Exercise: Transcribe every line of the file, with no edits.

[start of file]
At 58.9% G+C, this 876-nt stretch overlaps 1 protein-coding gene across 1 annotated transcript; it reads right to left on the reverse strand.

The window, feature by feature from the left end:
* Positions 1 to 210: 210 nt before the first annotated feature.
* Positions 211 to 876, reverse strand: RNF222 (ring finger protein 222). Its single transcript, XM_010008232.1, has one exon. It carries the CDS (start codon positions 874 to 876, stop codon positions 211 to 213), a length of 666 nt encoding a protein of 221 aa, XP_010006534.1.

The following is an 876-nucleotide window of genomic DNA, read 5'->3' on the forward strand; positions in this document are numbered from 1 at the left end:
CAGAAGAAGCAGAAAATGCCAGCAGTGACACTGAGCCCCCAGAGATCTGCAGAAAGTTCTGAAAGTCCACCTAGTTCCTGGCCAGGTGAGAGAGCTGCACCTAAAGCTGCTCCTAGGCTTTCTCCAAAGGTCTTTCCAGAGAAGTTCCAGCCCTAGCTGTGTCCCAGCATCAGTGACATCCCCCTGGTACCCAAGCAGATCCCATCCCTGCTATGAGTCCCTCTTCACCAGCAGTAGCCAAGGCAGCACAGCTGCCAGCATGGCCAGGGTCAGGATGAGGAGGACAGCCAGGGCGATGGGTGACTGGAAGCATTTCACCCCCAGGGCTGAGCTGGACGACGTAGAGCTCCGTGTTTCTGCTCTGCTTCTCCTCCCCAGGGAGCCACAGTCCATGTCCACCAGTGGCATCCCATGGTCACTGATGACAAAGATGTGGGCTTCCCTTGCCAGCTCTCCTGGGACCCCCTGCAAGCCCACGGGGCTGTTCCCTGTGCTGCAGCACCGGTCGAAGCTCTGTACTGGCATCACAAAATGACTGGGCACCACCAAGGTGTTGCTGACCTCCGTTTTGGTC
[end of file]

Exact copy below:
At 58.9% G+C, this 876-nt stretch overlaps 1 protein-coding gene across 1 annotated transcript; it reads right to left on the reverse strand.

The window, feature by feature from the left end:
* Positions 1 to 210: 210 nt before the first annotated feature.
* Positions 211 to 876, reverse strand: RNF222 (ring finger protein 222). Its single transcript, XM_010008232.1, has one exon. It carries the CDS (start codon positions 874 to 876, stop codon positions 211 to 213), a length of 666 nt encoding a protein of 221 aa, XP_010006534.1.

The following is an 876-nucleotide window of genomic DNA, read 5'->3' on the forward strand; positions in this document are numbered from 1 at the left end:
CAGAAGAAGCAGAAAATGCCAGCAGTGACACTGAGCCCCCAGAGATCTGCAGAAAGTTCTGAAAGTCCACCTAGTTCCTGGCCAGGTGAGAGAGCTGCACCTAAAGCTGCTCCTAGGCTTTCTCCAAAGGTCTTTCCAGAGAAGTTCCAGCCCTAGCTGTGTCCCAGCATCAGTGACATCCCCCTGGTACCCAAGCAGATCCCATCCCTGCTATGAGTCCCTCTTCACCAGCAGTAGCCAAGGCAGCACAGCTGCCAGCATGGCCAGGGTCAGGATGAGGAGGACAGCCAGGGCGATGGGTGACTGGAAGCATTTCACCCCCAGGGCTGAGCTGGACGACGTAGAGCTCCGTGTTTCTGCTCTGCTTCTCCTCCCCAGGGAGCCACAGTCCATGTCCACCAGTGGCATCCCATGGTCACTGATGACAAAGATGTGGGCTTCCCTTGCCAGCTCTCCTGGGACCCCCTGCAAGCCCACGGGGCTGTTCCCTGTGCTGCAGCACCGGTCGAAGCTCTGTACTGGCATCACAAAATGACTGGGCACCACCAAGGTGTTGCTGACCTCCGTTTTGGTC